For Shoppers & Relaxation Seekers: In addition to its art galleries, Old Town is home to many eclectic boutiques, along with top retailers and contemporary brands at Fashion Square. The VH Spa at the Hotel Valley Ho and The Spa at The Boulders are both top spots to rejuvenate — with the latter offering the bonus of outdoor relaxation area (complete with a meditation labyrinth) with views of the Sonoran Desert.
Days Three and Four: Sedona
Getting Here: Sedona is a two-hour drive from downtown Scottsdale via I-17N and Highway 179N.
The Vibe: Prepare to amazed as you round a bend and see Bell Rock and Courthouse Butte for the first time. The beauty of this red-rock landscape (and the feel-good effect of Sedona’s four vortexes, purported to be swirling energy centers conducive to meditation and healing) needs to be experienced to be believed.
Where to Stay: The Hilton Sedona Resort at Bell Rock offers accommodations with stellar views of nearby Bell Rock. (The property also offers suites with connecting rooms for groups of friends and family members.) Here, you’ll also find two pools, a golf course, and convivial outdoor areas with fire pits. Rates from $206 per night.
For Art & Design Lovers: Sedona’s art galleries, which are mostly located along highways 179 and 89, offer a wide array of paintings, sculptures, and artisan jewelry. On 1st Friday at the Galleries, you’ll enjoy plenty of camaraderie. Architecture enthusiasts should visit the the 69-year-old Chapel of the Holy Cross, which is built into Sedona’s beautiful red rocks.
For Foodies: It’s worth the wait to experience the modern Mexican cuisine at Elote Café, where you can find everything from goat cheese balls to white truffle corn soup. We also recommend ordering the elote appetizer, which is roasted corn with spicy mayo, lime, and cheese. Arrive hungry (and thirsty, since the margaritas are equally as delicious). Note that the restaurant doesn’t take reservations, so be prepared to wait. Entreés from $20.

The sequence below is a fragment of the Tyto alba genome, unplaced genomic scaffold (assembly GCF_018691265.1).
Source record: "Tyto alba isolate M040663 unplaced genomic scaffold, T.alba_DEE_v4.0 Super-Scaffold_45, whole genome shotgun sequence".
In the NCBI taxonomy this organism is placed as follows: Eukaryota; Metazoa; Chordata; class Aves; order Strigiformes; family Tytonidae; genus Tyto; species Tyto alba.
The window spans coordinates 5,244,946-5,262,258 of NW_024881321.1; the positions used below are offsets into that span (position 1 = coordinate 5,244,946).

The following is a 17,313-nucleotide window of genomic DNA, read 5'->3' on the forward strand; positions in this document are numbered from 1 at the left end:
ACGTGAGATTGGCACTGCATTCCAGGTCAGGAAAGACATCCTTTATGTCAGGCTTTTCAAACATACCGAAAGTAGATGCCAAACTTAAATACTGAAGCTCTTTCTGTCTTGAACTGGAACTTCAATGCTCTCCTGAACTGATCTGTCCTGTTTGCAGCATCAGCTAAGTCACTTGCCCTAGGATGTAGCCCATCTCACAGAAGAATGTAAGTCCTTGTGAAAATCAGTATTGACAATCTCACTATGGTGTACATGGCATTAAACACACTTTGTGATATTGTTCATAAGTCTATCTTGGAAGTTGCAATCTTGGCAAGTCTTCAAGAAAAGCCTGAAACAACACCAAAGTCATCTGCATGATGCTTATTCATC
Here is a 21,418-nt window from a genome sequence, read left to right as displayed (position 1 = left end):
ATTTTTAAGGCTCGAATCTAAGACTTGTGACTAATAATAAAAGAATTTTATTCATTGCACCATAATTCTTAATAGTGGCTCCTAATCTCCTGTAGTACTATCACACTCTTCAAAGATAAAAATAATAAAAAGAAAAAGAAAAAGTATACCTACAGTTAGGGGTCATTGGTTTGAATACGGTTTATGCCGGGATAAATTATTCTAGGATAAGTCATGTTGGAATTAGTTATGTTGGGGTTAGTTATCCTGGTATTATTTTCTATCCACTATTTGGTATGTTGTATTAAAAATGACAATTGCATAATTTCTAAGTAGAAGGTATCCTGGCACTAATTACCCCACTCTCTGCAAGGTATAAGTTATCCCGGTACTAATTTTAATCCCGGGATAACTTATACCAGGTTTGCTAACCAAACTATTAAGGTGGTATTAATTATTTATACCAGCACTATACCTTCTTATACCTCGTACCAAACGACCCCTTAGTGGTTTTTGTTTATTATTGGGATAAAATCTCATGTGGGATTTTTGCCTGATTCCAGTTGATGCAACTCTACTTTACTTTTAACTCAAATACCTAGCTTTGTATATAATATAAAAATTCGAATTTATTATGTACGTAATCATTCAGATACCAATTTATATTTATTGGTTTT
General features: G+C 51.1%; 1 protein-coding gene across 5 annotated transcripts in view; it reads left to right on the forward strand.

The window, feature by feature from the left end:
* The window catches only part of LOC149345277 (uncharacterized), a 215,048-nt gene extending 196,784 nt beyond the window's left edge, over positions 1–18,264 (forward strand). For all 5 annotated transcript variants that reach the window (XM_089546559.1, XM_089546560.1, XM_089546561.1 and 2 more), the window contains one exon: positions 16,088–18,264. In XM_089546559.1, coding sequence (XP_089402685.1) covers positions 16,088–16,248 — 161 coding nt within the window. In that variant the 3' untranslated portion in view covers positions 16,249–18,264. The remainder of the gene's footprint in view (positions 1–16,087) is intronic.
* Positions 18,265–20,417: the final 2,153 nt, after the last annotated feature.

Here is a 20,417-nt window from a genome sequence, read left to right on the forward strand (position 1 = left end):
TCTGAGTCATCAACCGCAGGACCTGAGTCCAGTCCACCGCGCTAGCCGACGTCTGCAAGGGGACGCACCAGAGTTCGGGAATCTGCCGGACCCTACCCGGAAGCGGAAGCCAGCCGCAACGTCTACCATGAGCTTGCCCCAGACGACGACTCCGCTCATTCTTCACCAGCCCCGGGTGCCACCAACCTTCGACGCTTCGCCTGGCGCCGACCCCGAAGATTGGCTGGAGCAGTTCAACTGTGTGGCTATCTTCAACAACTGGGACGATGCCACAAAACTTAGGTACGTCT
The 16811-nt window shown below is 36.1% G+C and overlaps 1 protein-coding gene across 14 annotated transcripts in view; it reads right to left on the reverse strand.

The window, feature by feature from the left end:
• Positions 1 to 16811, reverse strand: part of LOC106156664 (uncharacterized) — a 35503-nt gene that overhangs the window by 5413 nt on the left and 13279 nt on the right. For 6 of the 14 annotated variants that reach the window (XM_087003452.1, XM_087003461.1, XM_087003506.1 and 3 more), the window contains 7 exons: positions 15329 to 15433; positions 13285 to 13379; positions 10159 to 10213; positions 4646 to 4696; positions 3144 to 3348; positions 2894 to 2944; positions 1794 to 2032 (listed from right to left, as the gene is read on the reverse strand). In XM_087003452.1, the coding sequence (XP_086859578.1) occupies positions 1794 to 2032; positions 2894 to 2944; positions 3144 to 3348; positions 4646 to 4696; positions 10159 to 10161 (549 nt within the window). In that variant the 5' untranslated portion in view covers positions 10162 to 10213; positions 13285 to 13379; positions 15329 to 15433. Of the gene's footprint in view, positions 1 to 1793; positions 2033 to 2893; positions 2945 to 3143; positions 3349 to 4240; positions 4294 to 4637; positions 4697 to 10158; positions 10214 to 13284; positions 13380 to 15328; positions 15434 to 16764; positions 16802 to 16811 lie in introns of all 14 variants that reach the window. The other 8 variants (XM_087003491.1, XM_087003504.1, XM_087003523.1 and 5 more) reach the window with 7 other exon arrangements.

For Adventurers: Sedona has miles of hiking trails at every level from beginner to advanced, including the easy Bell Rock Pathway and the more challenging Bell Rock Climb. Before you embark on your hiking adventures, make sure to buy the $5 Red Rock Pass from a vending machine at the trailhead, and of course, stay hydrated. Pink Adventure Tours offers a range of fun off-road tours in its signature pink Jeeps that bump and bounce their way up to the panoramic vistas — our guide called it a “Jeep-tissue massage.”
For Shoppers & Relaxation Seekers: The atmospheric Tlapaquepaque Arts & Shopping Village (which is designed to resemble the colorful Mexican town after which it’s named), is worth a stroll — even if you can’t afford most of what’s for sale in its upscale galleries and boutiques. Wellness, the healing arts, yoga, and meditation are other specialties you can find in Sedona. Depending on your interests, you can do a yoga hike to a vortex or enjoy a few hours of pampering at a day spa.
Day Five: The Grand Canyon
Getting Here: It’s a two-hour drive from Sedona to the Grand Canyon’s South Rim Visitor Center (via I-17 to Flagstaff, then 1-40 to Williams, and AZ-64 to the Grand Canyon’s South Rim Visitor Center). Note that you may sit in traffic as you near the entrance gate, especially if you’re visiting on a weekend.
The Vibe: Whether you’re a first-timer or seasoned visitor, you’ll be definitely be dazzled by this magnificent natural wonder. Even on a bad day, it’s magical. What’s more, the park is celebrating its 100th birthday this year, so there are special centennial events scheduled throughout the year.
Where to Stay: Hotels within the park —which include the historic El Tovar Hotel (rates from $263 per night) and the more modern Kachina Lodge (rates from $225 per night) — book up months in advance for summer and autumn stays, so plan ahead for a room with a view. Another option is the Holiday Inn Express & Suites, which is located in nearby Grand Canyon Village. Rates from $200 per night.